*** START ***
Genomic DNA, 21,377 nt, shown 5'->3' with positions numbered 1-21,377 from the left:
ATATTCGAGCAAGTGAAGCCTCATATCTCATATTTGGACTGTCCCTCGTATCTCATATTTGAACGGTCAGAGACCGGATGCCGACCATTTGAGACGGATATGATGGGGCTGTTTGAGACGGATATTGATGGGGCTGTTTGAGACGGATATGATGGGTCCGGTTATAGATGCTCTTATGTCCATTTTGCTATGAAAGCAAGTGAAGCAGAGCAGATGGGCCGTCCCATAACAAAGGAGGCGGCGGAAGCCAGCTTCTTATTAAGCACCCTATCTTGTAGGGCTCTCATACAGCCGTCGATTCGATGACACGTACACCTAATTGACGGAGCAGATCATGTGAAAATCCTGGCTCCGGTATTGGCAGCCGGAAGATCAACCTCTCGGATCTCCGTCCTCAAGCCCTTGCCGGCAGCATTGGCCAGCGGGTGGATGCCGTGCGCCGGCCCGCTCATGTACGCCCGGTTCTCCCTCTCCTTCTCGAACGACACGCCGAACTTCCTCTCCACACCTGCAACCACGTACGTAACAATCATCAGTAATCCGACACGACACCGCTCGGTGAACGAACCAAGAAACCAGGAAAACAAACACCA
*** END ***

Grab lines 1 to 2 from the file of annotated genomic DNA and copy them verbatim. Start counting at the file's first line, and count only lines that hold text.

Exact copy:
Genomic DNA, 21,377 nt, shown 5'->3' with positions numbered 1-21,377 from the left:
ATATTCGAGCAAGTGAAGCCTCATATCTCATATTTGGACTGTCCCTCGTATCTCATATTTGAACGGTCAGAGACCGGATGCCGACCATTTGAGACGGATATGATGGGGCTGTTTGAGACGGATATTGATGGGGCTGTTTGAGACGGATATGATGGGTCCGGTTATAGATGCTCTTATGTCCATTTTGCTATGAAAGCAAGTGAAGCAGAGCAGATGGGCCGTCCCATAACAAAGGAGGCGGCGGAAGCCAGCTTCTTATTAAGCACCCTATCTTGTAGGGCTCTCATACAGCCGTCGATTCGATGACACGTACACCTAATTGACGGAGCAGATCATGTGAAAATCCTGGCTCCGGTATTGGCAGCCGGAAGATCAACCTCTCGGATCTCCGTCCTCAAGCCCTTGCCGGCAGCATTGGCCAGCGGGTGGATGCCGTGCGCCGGCCCGCTCATGTACGCCCGGTTCTCCCTCTCCTTCTCGAACGACACGCCGAACTTCCTCTCCACACCTGCAACCACGTACGTAACAATCATCAGTAATCCGACACGACACCGCTCGGTGAACGAACCAAGAAACCAGGAAAACAAACACCA